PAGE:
“Big O”

But since you excel in everything—in faith, in speech, in knowledge, in complete earnestness and in the love we have kindled in you see that you also excel in this grace of giving.  2 Corinthians 8:7

A “once upon a time” story is told of a circus strongman who displayed remarkable feats of physical strength. He became renowned in towns and cities across the land for his ability to bend bars of iron and smash huge blocks of ice, but above all else he was famous for his ability to squeeze an orange completely dry. For this reason he became known as “Big O.” Everyone had heard of “Big O” and at the end of his show he always challenged the people in the audience to see if someone could come and squeeze another drop of juice out of the crushed fruit. Over the years many strong men had given it a try but no one had ever been successful in getting one more drop out of the orange that “Big O” had squeezed.

One day, a diminutive little man volunteered to give it a try. The spectators roared with laughter as the puny man made his way to the centre of the ring in order to take up the challenge. Undaunted by the catcalls and jibes from the people the little man took what appeared to be nothing more than a shrivelled piece of rind and slowly and firmly compressed his right hand. Every eye was riveted on him as he squeezed. A couple of seconds elapsed and then to everyone’s amazement a drop of orange juice formed and dropped to the floor. There was a stunned silence and “Big O’s” jaw dropped open in amazement. But the little man wasn’t finished, before anyone could recover from the shock of it all a second drop of juice plopped onto the floor. Cheers erupted around the tent and willing spectators rushed into the ring and hoisted the little man up onto their shoulders. When the applause subsided, the ringmaster beckoned the little man over to the microphone and asked him to tell the people how he had developed such power. “Nothing to it,” replied the man. Then with a wry grin he added, “It just so happens that I’m the treasurer at the local Baptist Church!”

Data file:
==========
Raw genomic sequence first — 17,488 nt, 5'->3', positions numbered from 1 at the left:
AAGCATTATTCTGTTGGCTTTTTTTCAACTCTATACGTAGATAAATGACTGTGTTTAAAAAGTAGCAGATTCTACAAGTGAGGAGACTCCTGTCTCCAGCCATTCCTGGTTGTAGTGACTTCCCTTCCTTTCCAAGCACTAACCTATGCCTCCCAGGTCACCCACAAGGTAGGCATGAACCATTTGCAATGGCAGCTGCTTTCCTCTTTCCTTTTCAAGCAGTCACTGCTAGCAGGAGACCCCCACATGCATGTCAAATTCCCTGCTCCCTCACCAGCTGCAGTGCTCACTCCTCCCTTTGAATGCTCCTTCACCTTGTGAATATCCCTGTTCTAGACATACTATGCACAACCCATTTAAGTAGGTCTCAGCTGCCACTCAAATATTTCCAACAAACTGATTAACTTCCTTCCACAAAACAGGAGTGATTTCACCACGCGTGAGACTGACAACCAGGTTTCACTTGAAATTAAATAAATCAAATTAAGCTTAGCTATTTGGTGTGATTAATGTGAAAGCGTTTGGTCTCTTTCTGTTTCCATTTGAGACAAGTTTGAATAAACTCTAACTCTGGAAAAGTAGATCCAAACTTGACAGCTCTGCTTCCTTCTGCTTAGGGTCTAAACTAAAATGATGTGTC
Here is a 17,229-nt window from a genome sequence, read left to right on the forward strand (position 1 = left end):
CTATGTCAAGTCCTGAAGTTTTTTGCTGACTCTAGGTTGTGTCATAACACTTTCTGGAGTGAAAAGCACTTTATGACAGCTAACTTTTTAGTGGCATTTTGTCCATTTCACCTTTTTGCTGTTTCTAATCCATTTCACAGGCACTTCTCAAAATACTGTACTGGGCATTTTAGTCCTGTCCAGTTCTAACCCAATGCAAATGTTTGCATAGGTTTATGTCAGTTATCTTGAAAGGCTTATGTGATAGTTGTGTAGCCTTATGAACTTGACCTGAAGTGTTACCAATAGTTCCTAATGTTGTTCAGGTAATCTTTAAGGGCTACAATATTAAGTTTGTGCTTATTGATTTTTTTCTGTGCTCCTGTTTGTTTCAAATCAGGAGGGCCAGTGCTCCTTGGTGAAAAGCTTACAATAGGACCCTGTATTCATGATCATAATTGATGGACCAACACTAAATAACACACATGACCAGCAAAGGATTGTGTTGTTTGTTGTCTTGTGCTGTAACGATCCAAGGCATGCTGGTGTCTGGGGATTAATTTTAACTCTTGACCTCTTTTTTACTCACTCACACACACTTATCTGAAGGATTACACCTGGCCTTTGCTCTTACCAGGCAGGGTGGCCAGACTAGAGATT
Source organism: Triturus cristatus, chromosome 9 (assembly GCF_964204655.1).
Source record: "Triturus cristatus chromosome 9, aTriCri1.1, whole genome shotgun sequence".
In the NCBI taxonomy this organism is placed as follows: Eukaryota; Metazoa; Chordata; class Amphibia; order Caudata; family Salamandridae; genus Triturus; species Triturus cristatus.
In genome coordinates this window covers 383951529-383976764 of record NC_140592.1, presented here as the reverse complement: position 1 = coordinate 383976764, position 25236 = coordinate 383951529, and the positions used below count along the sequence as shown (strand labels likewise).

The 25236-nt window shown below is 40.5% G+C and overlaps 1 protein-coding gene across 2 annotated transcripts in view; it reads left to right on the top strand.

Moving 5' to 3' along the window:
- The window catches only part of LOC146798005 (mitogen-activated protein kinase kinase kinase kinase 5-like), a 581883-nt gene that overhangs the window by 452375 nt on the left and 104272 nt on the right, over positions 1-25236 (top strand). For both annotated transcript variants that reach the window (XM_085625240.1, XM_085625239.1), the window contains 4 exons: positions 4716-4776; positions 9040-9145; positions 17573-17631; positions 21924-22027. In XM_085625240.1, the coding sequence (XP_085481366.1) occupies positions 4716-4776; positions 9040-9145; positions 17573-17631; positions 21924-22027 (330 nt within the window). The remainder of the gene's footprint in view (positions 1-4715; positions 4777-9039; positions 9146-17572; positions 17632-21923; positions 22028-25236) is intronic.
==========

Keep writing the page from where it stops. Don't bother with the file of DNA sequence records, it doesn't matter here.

It’s a good joke. We identify with it if we’ve endured arm twisting and browbeating appeals for money. But the church should never have to get to the point where it’s having to squeeze money out of us. The money should be brought into “the storehouse” (cf. Malachi 3:10) as an act of loving obedience. If each of us excelled at “the grace of giving” (2 Corinthians 8:7) there would be more than enough to support the Lord’s work. So don’t hold back. Outshine, outstrip and surpass yourself in your giving. Give in proportion to how the Lord has blessed you. And as you do; give systematically, sacrificially, proportionately, voluntarily, privately, personally and ungrudgingly.

Use your money while you’re living;

Do not hoard it to be proud.

For you cannot take it with you;

There’s no pocket in a shroud.

Gold can carry you no further;

Than the graveyard where you lie.

You may be rich while you are living;

But you’re a pauper when you die!

 

 

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